JAPAN is sending a disaster relief expert team to the Philippines to help in the removal of the oil spill in Oriental Mindoro, Japanese Ambassador to Manila Koshikawa Kazuhiko said.

Koshikawa made the announcement on Twitter on Wednesday.

"In coordination with the Philippine government, Japan will send a disaster relief expert team on oil removal and control to support on-going efforts in response to the oil spill in Oriental Mindoro," he said.

"JCG oil control experts are on the way! We are one with you in these trying times," Koshikawa said.

Sen. Francis Tolentino on Monday sought an "in-depth assessment" on the damage brought by the oil spill on February 28 in Naujan, Oriental Mindoro.

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The senator voiced concern that the incident threatened the lives of fisherfolk, marine biodiversity and tourism "as it headed towards the famous beaches of the world-renowned Boracay Island."

Tolentino said that the extent of the oil spill coming from motor tanker M/T Princess Empress has already reached major fishing areas.

He said it "continues to spread to pristine fishing breeding grounds, threatening the Verde Island Passage, which is considered the world's 'Center of the Center of Marine Shorefish Biodiversity' and along Western Visayas where Boracay Island is situated."

Senate President Pro-Tempore Loren Legarda, Senate Majority Floor Leader Emmanuel Joel Villanueva, and Senators Cynthia Villar and Pilar Juliana "Pia" Cayetano, echoed Tolentino's call for an in-depth assessment of the oil spill.

Authorities at present continue to race against time in containing the 800,000-liter that spilled out from the sunken oil tanker. As of Monday afternoon, 76 coastal villages across nine towns in Oriental Mindoro have been placed under the state of calamity.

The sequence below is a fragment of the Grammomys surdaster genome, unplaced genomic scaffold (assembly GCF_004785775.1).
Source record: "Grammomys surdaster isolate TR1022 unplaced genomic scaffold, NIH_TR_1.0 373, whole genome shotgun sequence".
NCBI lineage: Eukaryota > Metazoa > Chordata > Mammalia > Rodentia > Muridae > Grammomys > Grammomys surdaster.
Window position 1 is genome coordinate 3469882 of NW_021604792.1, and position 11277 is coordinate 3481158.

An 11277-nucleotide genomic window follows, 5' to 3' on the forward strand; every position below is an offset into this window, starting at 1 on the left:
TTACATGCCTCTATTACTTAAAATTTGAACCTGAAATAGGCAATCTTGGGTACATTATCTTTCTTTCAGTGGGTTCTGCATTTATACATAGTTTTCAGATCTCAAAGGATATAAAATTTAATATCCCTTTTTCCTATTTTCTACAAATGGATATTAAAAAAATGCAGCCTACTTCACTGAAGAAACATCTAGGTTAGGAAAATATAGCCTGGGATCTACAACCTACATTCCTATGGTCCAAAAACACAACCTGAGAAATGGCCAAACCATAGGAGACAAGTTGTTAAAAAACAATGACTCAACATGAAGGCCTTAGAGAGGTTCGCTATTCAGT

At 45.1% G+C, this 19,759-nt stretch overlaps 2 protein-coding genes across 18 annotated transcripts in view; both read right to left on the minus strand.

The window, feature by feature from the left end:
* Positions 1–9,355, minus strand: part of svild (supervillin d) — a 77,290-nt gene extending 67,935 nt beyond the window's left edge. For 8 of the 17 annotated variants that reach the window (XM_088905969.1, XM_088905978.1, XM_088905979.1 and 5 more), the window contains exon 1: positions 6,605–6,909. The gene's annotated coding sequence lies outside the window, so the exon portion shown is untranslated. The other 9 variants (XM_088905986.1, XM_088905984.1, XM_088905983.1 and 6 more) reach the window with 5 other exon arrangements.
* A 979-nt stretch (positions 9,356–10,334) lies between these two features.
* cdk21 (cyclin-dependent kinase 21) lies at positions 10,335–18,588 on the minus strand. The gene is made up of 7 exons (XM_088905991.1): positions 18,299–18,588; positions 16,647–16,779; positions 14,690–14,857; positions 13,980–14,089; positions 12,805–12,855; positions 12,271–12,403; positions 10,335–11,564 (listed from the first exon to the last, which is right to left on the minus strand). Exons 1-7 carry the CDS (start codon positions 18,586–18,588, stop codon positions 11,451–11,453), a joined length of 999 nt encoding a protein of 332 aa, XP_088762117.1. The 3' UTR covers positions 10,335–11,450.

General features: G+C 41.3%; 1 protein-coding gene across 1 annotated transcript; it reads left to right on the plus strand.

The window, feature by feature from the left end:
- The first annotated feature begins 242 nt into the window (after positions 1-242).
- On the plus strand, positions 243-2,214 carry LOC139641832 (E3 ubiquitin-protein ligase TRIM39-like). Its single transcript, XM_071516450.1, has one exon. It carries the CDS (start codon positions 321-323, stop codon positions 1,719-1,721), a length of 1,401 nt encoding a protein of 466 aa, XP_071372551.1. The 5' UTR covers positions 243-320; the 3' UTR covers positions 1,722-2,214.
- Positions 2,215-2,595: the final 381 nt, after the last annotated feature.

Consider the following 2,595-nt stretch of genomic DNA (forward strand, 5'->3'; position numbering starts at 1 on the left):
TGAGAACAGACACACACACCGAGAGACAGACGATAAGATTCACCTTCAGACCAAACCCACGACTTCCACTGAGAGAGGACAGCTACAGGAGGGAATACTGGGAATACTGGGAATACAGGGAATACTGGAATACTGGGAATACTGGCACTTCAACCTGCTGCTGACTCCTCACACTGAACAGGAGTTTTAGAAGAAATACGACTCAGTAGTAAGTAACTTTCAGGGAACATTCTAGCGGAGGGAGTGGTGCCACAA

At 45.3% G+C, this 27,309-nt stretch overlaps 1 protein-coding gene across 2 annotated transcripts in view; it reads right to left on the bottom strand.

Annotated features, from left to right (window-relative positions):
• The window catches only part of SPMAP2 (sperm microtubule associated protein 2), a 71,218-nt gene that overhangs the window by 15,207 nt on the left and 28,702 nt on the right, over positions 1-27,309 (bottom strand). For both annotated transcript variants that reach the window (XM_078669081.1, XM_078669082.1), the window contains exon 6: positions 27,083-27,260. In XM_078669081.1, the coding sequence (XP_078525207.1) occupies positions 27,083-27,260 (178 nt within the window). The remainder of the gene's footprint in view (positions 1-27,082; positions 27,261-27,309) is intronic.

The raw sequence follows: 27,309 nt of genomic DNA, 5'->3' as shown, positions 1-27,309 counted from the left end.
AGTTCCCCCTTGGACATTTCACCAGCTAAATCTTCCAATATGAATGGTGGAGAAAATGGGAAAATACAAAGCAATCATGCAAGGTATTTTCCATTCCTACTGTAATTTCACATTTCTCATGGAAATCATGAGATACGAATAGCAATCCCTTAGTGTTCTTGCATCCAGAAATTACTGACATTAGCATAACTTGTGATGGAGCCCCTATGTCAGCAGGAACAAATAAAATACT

"Because the passageway from Mindoro to Romblon via the Verde Island Passage, it would mostly affect Oriental Mindoro and perhaps Boracay," said Tolentino.

"Today, 18,000 fishermen lost their livelihood. If we fail to contain the oil spill, it will affect thousands more," the senator added.

Tolentino expressed concern that the Mindoro oil spill incident would be "worse than" the 2006 tragedy when M/T Solar-1 sank off the coast of Guimaras, which carried 2.1 million liters of bunker fuel.

He said that the current oil spill trajectory model by marine experts projected that approximately 20,000 hectares of coral reef, 9,900 hectares of mangroves, 6,000 hectares of seagrass may be affected, and the oil spill may also potentially reach as far as the shores of Palawan.

"This is more far reaching than the damage caused by M/T Solar-1," Tolentino said in his privilege speech.

The 2006 Guimaras incident had affected 1,500 hectares of the local ecosystem of mangroves, seagrass, and coral reefs, as well as affecting the livelihood of 20,000 fishermen, and required a long period of rehabilitation.

"The projection right now coming from the local PDRRMO (Provincial Disaster Risk Reduction Management Office) of Oriental Mindoro is that more than 10,000 families are already affected by the oil spill alone," Tolentino said.

"But this is an evolving story. As days, as hours pass by, we will have additional reports perhaps of a greater damage and I think the estimate right now is that it would pass the Guimaras oil spill," he added.